BoSox's best arms, biggest bats in postseason so far
Jacoby Ellsbury has swung a sure and steady stick for the
Red Sox in the postseason (Rick Osentoski/USA Today)
With Game One of the 2013 World Series just 24 hours away, let’s take a quick look at the best arms and biggest bats of the postseason to date.
1. Koji Uehara: The undisputed, galvanizing high-five force in the back end of the bullpen, Uehara (4-1, 1.09 ERA, 21 saves in the regular season) has been the hands-down all-star of the Sox pitching staff in both the Division and League Championship Series.
Despite getting tagged with the loss in Game Three of the Division Series, Uehara still picked up a pair of saves, pitching three innings of relief and allowing only one run on a homer while striking out four and holding batters to a .100 average. The 38-year-old righty was then deservedly tabbed as MVP of the League Series, going 1-0 with three saves as he struck out nine and held Detroit hitless over six innings of work in five games.
2. Jon Lester: The lefthander (15-8, 3.75 ERA in the regular season) reclaimed his “ace” designation in the playoffs this season, going 1-0 in the division series against the Rays, pitching 7.2 innings and giving up two runs on three hits while striking out seven for a 2.35 ERA. He retired 13 of the final 15 batters he faced in Game One before turning over the ball to the bullpen.
Lester then went 1-1 with a 2.31 ERA against Detroit in the LCS. He was a hard-luck loser in Game One of the League series despite pitching 6.1 innings and giving up only one run on six hits while striking out four, but picked up the win in Game Five, surrendering two runs on seven hits while walking three and striking out three. He entered Game Five with a 1.88 ERA in five postseason road appearances and 2.24 in eight playoff starts for Boston overall — the lowest career mark for a Boston southpaw with a minimum of 30 innings pitched.
3. John Lackey: Lackey, who pitched far better than his 10-13 regular-season record suggests, was a bit shaky in his Game Two start against the Rays in the Divisional Series — giving up four runs on seven hits while walking three and striking out half a dozen — but still outlasted David Price to pick up his first postseason win since 2009, throwing 62 of his 95 pitches for strikes.
Lackey was a horse in his one League series start against Detroit, outdueling Justin Verlander over 6.2 innings, allowing no runs on only four hits and striking out a postseason-high eight to improve to 2-0 in the playoffs, lower his ERA to 3.00 and earn John Farrell’s vote as the Game Two starter in the World Series Thursday night.
4. The bullpen: aside from Franklin Morales, the Sox bullpen has been the very definition of Boston Strong in the playoffs. Craig Breslow has led the charge, going 1-0 and striking out six while allowing only three hits and no runs in seven innings of work in seven games, Junichi Tazawa has seen action in five innings over eight games, allowing only one run on five hits while striking out three in key spots and Brandon Workman, Felix Doubront and Ryan Dempster have combined to toss 9.2 innings of scoreless relief, striking out six.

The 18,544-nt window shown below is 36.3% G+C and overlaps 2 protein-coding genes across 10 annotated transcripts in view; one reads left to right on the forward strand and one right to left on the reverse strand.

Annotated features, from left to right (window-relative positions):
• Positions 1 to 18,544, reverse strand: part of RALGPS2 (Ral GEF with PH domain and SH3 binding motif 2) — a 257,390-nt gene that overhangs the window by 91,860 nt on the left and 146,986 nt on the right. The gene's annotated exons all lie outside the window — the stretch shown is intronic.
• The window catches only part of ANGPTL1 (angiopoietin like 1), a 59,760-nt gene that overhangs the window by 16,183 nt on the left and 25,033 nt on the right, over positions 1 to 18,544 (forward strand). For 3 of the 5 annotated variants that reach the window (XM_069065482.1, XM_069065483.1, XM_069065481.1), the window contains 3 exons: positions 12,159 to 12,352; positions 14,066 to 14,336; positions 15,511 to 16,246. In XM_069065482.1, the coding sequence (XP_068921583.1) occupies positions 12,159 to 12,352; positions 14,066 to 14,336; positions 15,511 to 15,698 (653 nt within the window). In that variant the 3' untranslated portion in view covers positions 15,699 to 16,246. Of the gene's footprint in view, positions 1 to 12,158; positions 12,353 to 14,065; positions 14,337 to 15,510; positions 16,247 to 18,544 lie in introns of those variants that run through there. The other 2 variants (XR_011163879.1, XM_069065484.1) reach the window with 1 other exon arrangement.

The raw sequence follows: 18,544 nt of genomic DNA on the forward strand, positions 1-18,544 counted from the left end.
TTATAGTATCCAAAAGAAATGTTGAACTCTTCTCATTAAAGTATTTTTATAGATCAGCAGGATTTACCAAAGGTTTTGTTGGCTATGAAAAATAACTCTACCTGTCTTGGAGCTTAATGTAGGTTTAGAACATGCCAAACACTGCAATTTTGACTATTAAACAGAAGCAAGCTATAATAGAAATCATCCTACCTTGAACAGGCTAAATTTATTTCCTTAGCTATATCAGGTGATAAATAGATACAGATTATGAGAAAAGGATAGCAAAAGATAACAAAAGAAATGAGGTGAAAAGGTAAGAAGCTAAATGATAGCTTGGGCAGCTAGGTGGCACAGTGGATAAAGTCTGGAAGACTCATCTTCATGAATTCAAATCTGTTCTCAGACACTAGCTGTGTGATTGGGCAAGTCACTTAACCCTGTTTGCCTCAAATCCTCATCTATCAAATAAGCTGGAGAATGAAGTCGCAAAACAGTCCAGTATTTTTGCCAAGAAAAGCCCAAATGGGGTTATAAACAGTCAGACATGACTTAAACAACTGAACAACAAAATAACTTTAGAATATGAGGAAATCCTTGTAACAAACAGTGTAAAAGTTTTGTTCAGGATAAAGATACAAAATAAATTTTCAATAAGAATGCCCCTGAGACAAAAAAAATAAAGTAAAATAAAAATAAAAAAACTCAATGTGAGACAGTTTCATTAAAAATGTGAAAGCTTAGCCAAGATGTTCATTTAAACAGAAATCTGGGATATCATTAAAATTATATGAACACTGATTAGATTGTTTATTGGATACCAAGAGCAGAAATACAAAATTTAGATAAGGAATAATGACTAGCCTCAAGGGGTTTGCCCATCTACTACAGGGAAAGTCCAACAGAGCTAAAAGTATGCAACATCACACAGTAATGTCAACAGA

When it comes to the Boston offence, there’s been a distinct — and often troubling — difference between the steady and the clutch. While Sox hitters clocked a .286 average in the Division Series, that total dipped to .202 in the League Series.
1. Jacoby Ellsbury: Heading into free agency in the offseason, Ells couldn’t have picked a better time to raise the stakes for potential suitors. Ellsbury has been the very definition of dependable in the postseason for Boston, putting up a .400 average at the plate with three doubles, one triple, five RBI, five walks and 10 runs scored while also swiping six bases and posting an OPS of .992.
2. Dustin Pedroia: In the Division and League series combined, the Muddy Chicken and grit-and-guts of the Sox is hitting .256 with two doubles, six RBI and four walks.
3. The Bit Players: rookie Xander Bogaerts, who broke Babe Ruth’s 1916 record as the youngest player ever to suit up for the Sox in the postseason at the age of 21, is hitting .500 over six games with three doubles, five walks and seven runs scored and is flashing a gaudy 1.727 OPS. David Ross, in four games, is hitting .333 with two doubles, an RBI and a walk for an OPS of .956.
While there was a dearth of consistent hitting in the postseason aside from Ellsbury, there was no shortage of dramatic, against-all-odds clutch performers for the Sox in the League Series against Detroit.
Cue David Ortiz’s game-tying grand slam and Jarrod Saltalamacchia’s game-winning single in Game Two. Mike Napoli’s solo homer off Justin Verlander in Game Three. Shane Victorino’s eventual game-winning grand slam into the Green Monster seats in Game Six.
The Most Improved Award:
This one clearly goes to Mike Napoli, who was a woeful 2 for 13 with one RBI and four Ks in the divisional series, and then 0 for 11 to start off the championship series.
After he teed off on Justin Verlander in Game Three, however, it was a whole new Napoli. He finished the LCS hitting .300 with two doubles, two solo homers — including a 460-foot bomb off Anibal Sanchez in Game Five — and four runs scored, including a crucial game-winning run off a Sanchez wild pitch in Game Five.